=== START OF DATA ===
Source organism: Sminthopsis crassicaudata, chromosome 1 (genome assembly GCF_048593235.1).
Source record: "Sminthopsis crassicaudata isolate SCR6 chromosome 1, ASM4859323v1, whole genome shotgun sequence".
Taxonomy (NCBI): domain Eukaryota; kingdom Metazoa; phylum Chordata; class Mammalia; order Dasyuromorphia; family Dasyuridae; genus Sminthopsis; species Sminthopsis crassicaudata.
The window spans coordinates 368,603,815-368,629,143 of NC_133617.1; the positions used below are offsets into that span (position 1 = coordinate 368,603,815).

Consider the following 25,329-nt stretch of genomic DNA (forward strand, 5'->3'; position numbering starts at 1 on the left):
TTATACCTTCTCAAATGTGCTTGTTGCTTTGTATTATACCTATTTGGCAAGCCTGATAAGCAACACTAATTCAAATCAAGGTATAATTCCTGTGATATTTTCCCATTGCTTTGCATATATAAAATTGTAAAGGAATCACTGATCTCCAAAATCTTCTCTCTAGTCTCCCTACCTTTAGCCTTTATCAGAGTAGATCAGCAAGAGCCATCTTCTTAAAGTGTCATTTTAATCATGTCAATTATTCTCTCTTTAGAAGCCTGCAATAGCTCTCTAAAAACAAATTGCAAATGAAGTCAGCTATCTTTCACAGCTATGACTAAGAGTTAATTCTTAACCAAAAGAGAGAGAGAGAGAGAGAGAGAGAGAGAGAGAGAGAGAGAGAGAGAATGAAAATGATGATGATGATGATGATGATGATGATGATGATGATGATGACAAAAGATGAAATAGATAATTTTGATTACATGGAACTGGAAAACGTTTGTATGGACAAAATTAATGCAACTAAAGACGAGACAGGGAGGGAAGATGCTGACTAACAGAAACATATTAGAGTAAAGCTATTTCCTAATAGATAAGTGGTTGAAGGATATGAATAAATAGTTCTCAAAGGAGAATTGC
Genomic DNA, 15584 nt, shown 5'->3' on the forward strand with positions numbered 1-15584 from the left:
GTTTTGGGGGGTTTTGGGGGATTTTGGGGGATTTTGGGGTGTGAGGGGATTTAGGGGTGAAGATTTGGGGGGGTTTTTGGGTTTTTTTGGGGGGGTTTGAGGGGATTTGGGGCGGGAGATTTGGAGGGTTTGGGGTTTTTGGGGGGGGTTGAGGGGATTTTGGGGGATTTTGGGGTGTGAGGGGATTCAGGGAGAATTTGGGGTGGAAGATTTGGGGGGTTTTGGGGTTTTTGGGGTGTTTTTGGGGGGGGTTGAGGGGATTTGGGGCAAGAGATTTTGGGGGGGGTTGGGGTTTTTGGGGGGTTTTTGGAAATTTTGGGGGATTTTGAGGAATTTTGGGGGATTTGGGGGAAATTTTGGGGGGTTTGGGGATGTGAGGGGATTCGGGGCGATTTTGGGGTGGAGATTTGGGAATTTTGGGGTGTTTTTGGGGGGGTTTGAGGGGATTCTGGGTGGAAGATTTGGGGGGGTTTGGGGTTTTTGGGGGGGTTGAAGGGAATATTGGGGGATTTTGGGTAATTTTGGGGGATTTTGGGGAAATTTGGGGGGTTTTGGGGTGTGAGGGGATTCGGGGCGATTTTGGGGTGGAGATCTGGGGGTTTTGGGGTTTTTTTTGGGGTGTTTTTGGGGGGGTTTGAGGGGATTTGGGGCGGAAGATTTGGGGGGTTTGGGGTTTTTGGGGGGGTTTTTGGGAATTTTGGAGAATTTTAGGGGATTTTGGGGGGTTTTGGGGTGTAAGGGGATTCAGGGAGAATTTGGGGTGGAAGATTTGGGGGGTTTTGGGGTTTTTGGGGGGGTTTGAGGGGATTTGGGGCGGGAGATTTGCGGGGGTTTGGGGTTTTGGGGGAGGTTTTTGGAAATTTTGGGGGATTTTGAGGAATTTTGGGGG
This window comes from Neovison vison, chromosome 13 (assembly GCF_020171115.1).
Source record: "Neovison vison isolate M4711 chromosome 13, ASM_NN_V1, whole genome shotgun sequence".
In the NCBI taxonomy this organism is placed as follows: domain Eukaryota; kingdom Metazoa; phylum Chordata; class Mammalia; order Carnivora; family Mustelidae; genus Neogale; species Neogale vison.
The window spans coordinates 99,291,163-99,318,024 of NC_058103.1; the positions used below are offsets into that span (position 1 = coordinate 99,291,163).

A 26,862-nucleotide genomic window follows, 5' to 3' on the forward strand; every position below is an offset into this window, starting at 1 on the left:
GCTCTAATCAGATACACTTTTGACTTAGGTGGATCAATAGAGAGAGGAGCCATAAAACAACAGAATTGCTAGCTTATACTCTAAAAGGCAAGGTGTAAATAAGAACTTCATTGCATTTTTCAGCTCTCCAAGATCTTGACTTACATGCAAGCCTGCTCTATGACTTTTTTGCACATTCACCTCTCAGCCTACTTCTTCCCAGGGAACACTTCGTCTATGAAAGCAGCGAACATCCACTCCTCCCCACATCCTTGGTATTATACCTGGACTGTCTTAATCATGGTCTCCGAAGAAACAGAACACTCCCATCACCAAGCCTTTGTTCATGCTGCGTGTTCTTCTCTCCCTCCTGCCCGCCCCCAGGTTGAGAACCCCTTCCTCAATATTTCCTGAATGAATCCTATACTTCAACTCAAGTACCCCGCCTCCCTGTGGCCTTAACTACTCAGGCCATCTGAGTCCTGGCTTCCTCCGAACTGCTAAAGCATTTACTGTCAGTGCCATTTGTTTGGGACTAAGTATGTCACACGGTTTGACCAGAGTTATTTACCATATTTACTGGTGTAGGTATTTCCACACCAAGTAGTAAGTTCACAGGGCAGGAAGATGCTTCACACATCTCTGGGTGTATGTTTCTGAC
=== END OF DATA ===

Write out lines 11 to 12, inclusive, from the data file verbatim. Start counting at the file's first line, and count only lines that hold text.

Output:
In the NCBI taxonomy this organism is placed as follows: domain Eukaryota; kingdom Metazoa; phylum Chordata; class Mammalia; order Carnivora; family Mustelidae; genus Neogale; species Neogale vison.
The window spans coordinates 99,291,163-99,318,024 of NC_058103.1; the positions used below are offsets into that span (position 1 = coordinate 99,291,163).